This content is provided by our sponsor. It is not written by and does not necessarily reflect the views of Education Week's editorial staff.
Sponsor
Student Well-Being Webinar
Building Teacher Capacity for Social-Emotional Learning
Set goals that support adult well-being and social-emotional learning: register today!


Content provided by Panorama
Jobs October 2021 Virtual Career Fair for Teachers and K-12 Staff
Find teaching jobs and other jobs in K-12 education at the EdWeek Top School Jobs virtual career fair.

EdWeek Top School Jobs

Teacher Jobs
Search over ten thousand teaching jobs nationwide — elementary, middle, high school and more.
View Jobs
Principal Jobs
Find hundreds of jobs for principals, assistant principals, and other school leadership roles.
View Jobs
Administrator Jobs
Over a thousand district-level jobs: superintendents, directors, more.
View Jobs
Support Staff Jobs
Search thousands of jobs, from paraprofessionals to counselors and more.
View Jobs

Read Next

Education Gunman in 2018 Parkland School Massacre Pleads Guilty
A jury will decide whether Nikolas Cruz will be executed for one of the nation’s deadliest school shootings.
3 min read
Annika Dworet and her husband, Mitch Dworet, wipe away tears as their son's name is read aloud during Marjory Stoneman Douglas High School shooter Nikolas Cruz's guilty plea on all 17 counts of premeditated murder and 17 counts of attempted murder in the 2018 shootings, at the Broward County Courthouse in Fort Lauderdale, Fla. on Wednesday, Oct. 20, 2021. The Dworet's son, Nicholas Dworet, 17, was killed in the massacre.
Annika Dworet and her husband, Mitch Dworet, wipe away tears as their son's name is read aloud during Marjory Stoneman Douglas High School shooter Nikolas Cruz's guilty plea on all 17 counts of premeditated murder and 17 counts of attempted murder in the 2018 shootings, at the Broward County Courthouse in Fort Lauderdale, Fla. on Wednesday, Oct. 20, 2021. The Dworet's son, Nicholas Dworet, 17, was killed in the massacre.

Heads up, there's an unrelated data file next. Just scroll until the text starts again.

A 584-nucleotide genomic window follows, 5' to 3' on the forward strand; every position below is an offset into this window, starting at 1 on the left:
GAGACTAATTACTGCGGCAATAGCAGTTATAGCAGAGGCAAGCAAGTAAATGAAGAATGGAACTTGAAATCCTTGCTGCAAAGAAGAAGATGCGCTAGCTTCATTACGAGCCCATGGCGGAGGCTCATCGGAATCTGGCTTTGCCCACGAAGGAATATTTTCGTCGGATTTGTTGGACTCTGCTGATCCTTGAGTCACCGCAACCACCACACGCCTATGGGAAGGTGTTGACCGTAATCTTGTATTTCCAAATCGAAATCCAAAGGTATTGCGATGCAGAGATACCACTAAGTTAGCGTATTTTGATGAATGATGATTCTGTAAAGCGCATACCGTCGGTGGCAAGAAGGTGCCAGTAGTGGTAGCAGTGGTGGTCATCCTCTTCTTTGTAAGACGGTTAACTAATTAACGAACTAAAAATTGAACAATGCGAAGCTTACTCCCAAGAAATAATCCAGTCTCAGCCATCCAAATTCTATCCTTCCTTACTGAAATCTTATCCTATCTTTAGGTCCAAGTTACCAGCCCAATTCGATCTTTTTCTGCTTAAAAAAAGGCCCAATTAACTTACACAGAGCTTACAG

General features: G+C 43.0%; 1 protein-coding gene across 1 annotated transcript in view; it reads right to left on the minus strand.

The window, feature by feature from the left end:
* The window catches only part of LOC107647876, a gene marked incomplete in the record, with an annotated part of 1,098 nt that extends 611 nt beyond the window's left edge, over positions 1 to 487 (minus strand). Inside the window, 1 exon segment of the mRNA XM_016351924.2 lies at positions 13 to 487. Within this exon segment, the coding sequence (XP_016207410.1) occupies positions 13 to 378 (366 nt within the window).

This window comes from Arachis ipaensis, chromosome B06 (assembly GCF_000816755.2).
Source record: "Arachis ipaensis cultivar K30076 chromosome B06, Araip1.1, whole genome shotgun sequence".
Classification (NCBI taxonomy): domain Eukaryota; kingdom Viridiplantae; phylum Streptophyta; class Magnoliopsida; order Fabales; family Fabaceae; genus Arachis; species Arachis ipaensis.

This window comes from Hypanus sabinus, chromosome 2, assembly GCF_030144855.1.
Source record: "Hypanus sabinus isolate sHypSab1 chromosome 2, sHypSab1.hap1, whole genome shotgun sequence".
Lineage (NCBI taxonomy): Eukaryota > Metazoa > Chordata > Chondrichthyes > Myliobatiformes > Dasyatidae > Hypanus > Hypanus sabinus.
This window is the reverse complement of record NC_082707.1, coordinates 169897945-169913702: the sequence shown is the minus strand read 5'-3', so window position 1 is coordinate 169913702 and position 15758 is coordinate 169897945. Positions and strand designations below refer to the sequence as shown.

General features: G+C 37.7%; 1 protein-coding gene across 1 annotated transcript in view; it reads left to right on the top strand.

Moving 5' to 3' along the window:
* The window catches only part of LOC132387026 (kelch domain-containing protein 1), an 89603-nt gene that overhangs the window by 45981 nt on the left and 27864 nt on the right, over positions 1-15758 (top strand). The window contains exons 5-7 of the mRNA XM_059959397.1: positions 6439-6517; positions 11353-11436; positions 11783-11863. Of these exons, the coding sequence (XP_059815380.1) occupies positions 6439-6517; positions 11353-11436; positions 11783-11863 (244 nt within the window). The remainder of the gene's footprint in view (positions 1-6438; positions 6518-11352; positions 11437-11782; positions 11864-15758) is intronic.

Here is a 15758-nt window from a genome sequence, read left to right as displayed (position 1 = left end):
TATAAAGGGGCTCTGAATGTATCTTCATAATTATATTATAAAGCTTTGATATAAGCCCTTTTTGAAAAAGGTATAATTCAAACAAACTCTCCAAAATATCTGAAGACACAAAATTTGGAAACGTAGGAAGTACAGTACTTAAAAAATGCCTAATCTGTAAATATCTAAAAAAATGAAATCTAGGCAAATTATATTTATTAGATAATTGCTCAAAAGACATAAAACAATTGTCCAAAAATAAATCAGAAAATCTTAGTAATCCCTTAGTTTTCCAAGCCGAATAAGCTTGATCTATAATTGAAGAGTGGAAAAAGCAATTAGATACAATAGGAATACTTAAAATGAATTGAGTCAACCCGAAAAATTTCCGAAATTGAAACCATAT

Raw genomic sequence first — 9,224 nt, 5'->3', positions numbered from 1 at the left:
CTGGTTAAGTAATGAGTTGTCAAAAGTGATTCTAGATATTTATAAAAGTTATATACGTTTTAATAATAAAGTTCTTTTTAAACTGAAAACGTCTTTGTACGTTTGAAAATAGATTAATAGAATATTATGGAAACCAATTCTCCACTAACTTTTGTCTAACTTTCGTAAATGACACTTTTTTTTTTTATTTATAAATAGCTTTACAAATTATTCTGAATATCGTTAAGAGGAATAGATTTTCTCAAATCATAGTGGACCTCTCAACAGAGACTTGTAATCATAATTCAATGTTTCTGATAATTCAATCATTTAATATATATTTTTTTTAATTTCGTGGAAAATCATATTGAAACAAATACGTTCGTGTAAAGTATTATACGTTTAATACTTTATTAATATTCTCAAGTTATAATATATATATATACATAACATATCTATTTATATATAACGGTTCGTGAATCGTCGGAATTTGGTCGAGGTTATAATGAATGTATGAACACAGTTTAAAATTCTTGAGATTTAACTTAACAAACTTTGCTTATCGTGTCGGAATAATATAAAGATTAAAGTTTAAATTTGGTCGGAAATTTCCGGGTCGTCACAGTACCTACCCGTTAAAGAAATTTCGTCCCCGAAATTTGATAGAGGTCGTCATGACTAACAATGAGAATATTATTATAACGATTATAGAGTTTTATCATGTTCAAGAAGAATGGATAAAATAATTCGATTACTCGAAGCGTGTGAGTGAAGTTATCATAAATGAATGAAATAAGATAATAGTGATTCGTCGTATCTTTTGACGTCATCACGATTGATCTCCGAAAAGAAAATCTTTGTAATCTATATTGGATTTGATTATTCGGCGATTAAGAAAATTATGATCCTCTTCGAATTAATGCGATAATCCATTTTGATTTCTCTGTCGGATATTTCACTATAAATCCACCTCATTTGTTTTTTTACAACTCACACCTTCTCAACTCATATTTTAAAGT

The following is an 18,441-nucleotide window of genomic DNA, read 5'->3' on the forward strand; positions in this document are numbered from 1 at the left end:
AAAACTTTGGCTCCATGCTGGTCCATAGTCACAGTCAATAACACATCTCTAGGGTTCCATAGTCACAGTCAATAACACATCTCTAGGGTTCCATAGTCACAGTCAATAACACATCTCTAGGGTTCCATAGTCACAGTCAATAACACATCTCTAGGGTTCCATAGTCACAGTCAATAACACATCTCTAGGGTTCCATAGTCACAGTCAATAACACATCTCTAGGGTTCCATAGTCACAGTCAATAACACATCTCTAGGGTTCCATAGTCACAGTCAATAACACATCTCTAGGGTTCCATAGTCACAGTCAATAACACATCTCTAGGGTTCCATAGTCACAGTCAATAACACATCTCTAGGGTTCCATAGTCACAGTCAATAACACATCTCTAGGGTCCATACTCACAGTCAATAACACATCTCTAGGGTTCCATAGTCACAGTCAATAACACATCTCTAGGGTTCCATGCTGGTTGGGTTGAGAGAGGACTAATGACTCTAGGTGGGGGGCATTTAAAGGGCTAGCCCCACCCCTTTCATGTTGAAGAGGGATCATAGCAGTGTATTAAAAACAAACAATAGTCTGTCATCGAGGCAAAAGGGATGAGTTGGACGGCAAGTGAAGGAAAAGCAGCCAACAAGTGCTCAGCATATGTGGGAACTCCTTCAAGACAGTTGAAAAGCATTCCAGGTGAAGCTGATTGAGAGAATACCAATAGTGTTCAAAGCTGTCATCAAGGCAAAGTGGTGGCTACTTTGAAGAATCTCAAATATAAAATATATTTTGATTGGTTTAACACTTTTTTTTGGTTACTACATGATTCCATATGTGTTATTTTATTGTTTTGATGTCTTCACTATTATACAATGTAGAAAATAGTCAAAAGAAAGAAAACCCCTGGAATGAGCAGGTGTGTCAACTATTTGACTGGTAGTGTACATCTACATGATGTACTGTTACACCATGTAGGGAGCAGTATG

Amy Beth Bennett/South Florida Sun Sentinel via AP
Education Briefly Stated: October 20, 2021
Here's a look at some recent Education Week articles you may have missed.
8 min read
Education Gunman in Parkland School Massacre to Plead Guilty
The gunman who killed 14 students and three staff members at a Florida high school will plead guilty to their murders, his attorneys said.
4 min read
Parkland school shooter Nikolas Cruz is sworn in before pleading guilty, Friday, Oct. 15, 2021, at the Broward County Courthouse in Fort Lauderdale, Fla., on all four criminal counts stemming from his attack on a Broward County jail guard in November 2018, Cruz's lawyers said Friday that he plans to plead guilty to the 2018 massacre at a Parkland high school.
Parkland school shooter Nikolas Cruz is sworn in before pleading guilty, Friday, Oct. 15, 2021, at the Broward County Courthouse in Fort Lauderdale, Fla., on all four criminal counts stemming from his attack on a Broward County jail guard in November 2018, Cruz's lawyers said Friday that he plans to plead guilty to the 2018 massacre at a Parkland high school.
Amy Beth Bennett/South Florida Sun Sentinel via AP
Education California Makes Ethnic Studies a High School Requirement
California is among the first in the nation to require students to take a course in ethnic studies to get a diploma starting in 2029-30.
4 min read
FILE - In this Jan. 22, 2020, file photo, Democratic Assembly members, from left, James Ramos, Chris Holden Jose Medina, and Rudy Salas, Jr., right, huddle during an Assembly session in Sacramento, Calif. Medina's bill to make ethnic studies a high school requirement was signed into law by California Gov. Gavin Newsom on Friday, Oct. 8, 2021. (AP Photo/Rich Pedroncelli, File)